New Orleans Philharmonic Symphony
Founded in 1936, the New Orleans Philharmonic Symphony permanently suspended operations in 1991.
Founded in 1936, the New Orleans Philharmonic Symphony was the successor of several earlier orchestras—among them the New Orleans Symphony Orchestra, organized in 1910 under the baton of Severin O. Frank, and the Crescent City Symphony, organized in 1916 under the direction of Ernest E. Schuyten. He would go on to become the conductor of his newly founded New Orleans Symphony Orchestra Association in 1926. There appears to have been a hiatus in performance between 1927 and 1930, when Maestro Schuyten reintroduced the New Orleans Symphony Orchestra, but the revived organization performed only twice before fading away again.
In 1935 a new orchestra, the New Orleans Civic Symphony, came into existence with the arrival of Russian cellist Arthur Zack. It remained active, if fiscally fragile, until 1939, when a series of privately funded competing concerts led by Norwegian conductor Ole Windingstad threatened the financial viability of the Civic Symphony. This conflict resulted in the dismissal of Zack in 1940 and a name change back to the New Orleans Symphony Orchestra, this time with Ole Windingstad on the podium.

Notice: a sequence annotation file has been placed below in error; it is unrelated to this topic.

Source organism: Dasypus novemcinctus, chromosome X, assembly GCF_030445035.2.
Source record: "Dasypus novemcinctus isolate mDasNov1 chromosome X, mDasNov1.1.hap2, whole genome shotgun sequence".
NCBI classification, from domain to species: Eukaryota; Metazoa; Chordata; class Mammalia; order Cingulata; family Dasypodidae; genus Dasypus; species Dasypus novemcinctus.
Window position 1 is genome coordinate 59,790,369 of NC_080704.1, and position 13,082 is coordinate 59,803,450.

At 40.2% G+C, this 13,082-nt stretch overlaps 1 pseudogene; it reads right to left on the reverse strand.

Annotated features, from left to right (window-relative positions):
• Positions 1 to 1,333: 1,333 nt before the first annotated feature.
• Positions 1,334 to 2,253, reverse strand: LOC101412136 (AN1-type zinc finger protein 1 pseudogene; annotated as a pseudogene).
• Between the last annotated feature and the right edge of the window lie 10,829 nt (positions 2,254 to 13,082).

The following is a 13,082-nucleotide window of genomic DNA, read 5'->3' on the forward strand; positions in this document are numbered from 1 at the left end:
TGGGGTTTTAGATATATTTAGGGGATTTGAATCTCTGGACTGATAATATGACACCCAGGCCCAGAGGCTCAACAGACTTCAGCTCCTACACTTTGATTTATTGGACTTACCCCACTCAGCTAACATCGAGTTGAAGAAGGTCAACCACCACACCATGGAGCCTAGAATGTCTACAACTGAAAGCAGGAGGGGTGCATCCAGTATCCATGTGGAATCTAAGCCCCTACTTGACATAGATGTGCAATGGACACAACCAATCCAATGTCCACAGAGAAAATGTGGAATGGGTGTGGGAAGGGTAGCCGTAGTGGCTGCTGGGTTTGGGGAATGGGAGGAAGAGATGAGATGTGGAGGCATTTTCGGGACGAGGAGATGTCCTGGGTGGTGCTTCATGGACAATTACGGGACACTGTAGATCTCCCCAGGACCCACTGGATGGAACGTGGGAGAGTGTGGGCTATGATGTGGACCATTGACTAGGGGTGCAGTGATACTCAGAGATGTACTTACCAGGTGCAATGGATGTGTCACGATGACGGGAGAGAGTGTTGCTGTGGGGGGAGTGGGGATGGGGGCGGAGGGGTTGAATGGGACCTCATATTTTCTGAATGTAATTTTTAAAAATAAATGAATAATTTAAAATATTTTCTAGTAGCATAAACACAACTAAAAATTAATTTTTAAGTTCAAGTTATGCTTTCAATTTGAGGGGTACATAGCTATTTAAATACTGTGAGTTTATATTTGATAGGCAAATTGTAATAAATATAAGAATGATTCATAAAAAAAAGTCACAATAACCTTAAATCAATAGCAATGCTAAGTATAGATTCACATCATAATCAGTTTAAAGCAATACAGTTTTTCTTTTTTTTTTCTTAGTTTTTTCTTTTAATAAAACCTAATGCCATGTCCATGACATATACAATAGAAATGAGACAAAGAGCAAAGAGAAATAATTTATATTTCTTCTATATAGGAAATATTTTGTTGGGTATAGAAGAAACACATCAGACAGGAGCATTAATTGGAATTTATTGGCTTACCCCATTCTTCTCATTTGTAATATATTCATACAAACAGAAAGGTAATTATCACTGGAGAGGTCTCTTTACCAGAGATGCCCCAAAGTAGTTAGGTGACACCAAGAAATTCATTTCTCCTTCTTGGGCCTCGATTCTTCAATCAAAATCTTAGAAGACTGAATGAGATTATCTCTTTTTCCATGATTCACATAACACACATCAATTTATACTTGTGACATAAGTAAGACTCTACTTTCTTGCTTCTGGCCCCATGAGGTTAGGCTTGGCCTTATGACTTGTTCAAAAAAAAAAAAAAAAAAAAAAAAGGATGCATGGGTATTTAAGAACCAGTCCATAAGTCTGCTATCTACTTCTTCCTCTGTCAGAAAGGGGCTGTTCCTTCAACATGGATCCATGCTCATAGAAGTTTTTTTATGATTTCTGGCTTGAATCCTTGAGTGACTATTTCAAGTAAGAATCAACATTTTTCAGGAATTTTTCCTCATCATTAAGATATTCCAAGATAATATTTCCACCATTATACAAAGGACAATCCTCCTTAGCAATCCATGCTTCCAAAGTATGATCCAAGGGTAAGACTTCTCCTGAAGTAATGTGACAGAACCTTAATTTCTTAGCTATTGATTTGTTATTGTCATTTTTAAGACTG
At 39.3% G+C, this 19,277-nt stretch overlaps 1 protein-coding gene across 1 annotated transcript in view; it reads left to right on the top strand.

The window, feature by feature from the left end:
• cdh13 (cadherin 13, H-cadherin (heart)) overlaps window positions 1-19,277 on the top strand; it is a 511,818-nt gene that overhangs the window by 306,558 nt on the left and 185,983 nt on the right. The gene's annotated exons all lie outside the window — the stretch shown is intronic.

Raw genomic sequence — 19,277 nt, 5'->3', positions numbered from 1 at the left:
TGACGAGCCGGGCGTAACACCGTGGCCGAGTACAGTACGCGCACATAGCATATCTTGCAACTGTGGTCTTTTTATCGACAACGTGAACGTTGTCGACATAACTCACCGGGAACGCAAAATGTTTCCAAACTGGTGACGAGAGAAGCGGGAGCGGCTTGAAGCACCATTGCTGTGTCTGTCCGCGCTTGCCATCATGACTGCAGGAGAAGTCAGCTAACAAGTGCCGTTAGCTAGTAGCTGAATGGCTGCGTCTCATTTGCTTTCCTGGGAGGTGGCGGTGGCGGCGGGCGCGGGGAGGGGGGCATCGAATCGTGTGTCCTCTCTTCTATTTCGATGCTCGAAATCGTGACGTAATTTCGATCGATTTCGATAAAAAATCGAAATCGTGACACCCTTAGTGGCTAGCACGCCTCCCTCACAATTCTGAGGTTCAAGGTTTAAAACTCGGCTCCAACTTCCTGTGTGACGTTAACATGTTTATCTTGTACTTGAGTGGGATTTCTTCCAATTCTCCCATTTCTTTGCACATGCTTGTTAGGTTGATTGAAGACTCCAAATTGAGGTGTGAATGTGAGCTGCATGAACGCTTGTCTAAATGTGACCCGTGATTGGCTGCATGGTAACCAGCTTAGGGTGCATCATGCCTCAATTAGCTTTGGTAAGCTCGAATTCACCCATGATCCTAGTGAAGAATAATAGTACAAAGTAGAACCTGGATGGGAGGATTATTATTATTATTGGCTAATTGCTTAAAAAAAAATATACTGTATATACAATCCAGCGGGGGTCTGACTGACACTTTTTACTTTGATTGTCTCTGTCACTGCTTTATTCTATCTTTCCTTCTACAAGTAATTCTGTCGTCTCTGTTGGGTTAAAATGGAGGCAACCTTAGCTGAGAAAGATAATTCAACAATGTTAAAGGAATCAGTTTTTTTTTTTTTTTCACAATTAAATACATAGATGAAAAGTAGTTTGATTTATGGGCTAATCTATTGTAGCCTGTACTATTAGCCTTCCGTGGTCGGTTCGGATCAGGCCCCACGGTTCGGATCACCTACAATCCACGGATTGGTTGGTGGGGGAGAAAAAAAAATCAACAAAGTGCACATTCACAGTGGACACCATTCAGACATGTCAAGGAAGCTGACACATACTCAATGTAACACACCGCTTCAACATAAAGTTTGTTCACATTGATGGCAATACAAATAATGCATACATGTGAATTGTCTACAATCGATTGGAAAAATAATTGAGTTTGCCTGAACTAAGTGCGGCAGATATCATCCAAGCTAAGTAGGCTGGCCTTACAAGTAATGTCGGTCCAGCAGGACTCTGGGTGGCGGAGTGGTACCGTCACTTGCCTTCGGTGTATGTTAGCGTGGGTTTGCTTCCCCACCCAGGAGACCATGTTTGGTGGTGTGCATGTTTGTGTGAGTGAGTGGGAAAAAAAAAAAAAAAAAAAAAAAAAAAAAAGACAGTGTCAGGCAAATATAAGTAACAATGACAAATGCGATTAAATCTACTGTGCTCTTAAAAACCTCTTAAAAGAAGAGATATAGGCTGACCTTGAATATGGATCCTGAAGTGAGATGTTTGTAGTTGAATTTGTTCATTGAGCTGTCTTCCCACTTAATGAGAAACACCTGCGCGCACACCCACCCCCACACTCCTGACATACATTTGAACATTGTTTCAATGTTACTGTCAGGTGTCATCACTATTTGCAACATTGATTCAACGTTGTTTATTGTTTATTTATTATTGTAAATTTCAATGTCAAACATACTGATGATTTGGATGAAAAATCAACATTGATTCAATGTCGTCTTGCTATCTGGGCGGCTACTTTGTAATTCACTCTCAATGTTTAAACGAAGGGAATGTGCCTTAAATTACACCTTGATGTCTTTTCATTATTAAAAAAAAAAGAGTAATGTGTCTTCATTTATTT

Windingstad remained the organization’s musical leader until his resignation in 1944, by which time the orchestra, consisting of seventy full-time salaried musicians, was offering ten subscription concerts, six youth concerts, and a Pops series. In 1951 the orchestra, then under the baton of Massimo Freccia (1944–1952), merged with the Philharmonic Society—which had been presenting its own concert series since 1906—and became known as the New Orleans Philharmonic Symphony Orchestra.
Freccia’s successor was Alexander Hilsberg (1952–1960), who was followed by Werner Torkanowsky (1963–1977). Leonard Slatkin served as music advisor from 1977 until 1980, when Philippe Entremont (1980–1986) was appointed music director. He was succeeded by Maxim Shostakovich (1986–1991), who served until the New Orleans Philharmonic Symphony, following its second shutdown because of financial problems (the first from January to March 1989), closed permanently after the board of directors voted to suspend operations on September 12, 1991.
Its musical home on University Place, the historic beaux-arts Orpheum Theatre, opened in 1924 and was devastated by Hurricane Katrina in 2005. To date, it has not been restored.